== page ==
A new Yale study found that the liver plays a major role in regulating feeding behavior in mice, a discovery that could have implications for people with eating disorders and metabolic diseases. The study, which was done in collaboration with colleagues in Germany, also adds to a growing body of evidence that shows the most advanced part of the brain, the cerebral cortex, is affected by the rest of the body, not just the other way around.
- June 14, 2022Source: NBC Connecticut
Yale researchers think they could study human psychiatric illness in plants and they hope it’ll be used in a more mainstream way.
- June 02, 2022Source: YaleNews
What if scientists could study human psychiatric illness in plants? Yale researchers think it’s possible and they’ve taken an important first step. In a study published June 2 in Cellular and Molecular Life Sciences, they investigated a gene very similar in both plants and mammals and looked at how it affects behavior in each.
- April 11, 2022Source: Yale News
Yale scientists have discovered that a protein known as augmentor-alpha can regulate body weight, an insight that may lead to new treatments for metabolic disorders.
- April 07, 2022Source: University of Oxford Department of Physiology, Anatomy and Genetics (DPAG)
The Oxford Book Launch 'Body Brain Behavior - The Need For Conversations' brought together three world leading scientist authors, Professor Zoltán Molnár and Yale Professors Tamas Horvath and Joy Hirsch, with Oxford's neuroscience community on Thursday 7 April 2022.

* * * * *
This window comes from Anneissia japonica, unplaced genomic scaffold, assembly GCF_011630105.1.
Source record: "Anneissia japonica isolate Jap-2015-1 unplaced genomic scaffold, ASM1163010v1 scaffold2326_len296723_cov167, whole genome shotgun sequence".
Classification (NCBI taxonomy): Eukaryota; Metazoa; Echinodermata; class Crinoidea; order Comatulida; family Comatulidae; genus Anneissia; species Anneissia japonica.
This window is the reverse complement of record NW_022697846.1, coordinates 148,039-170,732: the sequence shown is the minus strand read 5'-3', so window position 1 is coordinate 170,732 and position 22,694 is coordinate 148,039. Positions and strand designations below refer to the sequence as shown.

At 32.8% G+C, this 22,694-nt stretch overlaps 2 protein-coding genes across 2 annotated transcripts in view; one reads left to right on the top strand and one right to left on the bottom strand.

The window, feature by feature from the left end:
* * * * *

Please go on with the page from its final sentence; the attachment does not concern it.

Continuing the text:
- February 01, 2022Source: YaleNews
For a new book, two Yale researchers and a colleague from Oxford take a novel approach to explore the interrelated complexities of the brain: They talk it out. In “Body, Brain, Behavior: Three Views and a Conversation,” co-authored by Tamas Horvath and Joy Hirsch of the Yale School of Medicine, and Zoltán Molnár, a professor of developmental neuroscience at the University of Oxford, the three researchers each share a traditional chapter related to their disciplines: endocrine physiology, social neuroscience, and developmental neuroscience. But connecting the chapters is a series of transcripts of weekly conversations they held over two years.
- November 10, 2021Source: North American Vascular Biology Organization
The NAVBO Meritorious Awards Committee, the Scientific Advisory Board, and the NAVBO Council announce with pleasure the selection of Carlos Fernández-Hernando, PhD, as the recipient of the 2021 Judah Folkman Award in Vascular Biology. This award recognizes outstanding contributions from vascular biologists who are at mid-career (within fifteen years of their first faculty appointment).
- September 01, 2021Source: YaleNews
With age, people become more susceptible to cold as inflammation and metabolic problems which can lead to a host of chronic diseases. Researchers at Yale and the University of California-San Francisco have found one culprit in this process — the same immune cells within fat that are designed to protect us from cold temperatures.
- January 10, 2020
In obese individuals, cellular "doormen" open the gates far too wide in certain key fat cells, known as visceral fat cells, letting in too many carbohydrates without first burning off lipids. This leads to a ballooning of the size of visceral fat cells in the belly.
- January 10, 2020Source: Nature Communications
Abstract Excessive visceral fat accumulation is a primary risk factor for metabolically unhealthy obesity and related diseases. The visceral fat is highly susceptible to the availability of external nutrients. Moreover, adipose OGT overexpression inhibits lipolysis and promotes diet-induced obesity. These findings establish an essential role for OGT in adipose tissue homeostasis and indicate a unique potential for targeting O-GlcNAc signaling in the treatment of obesity.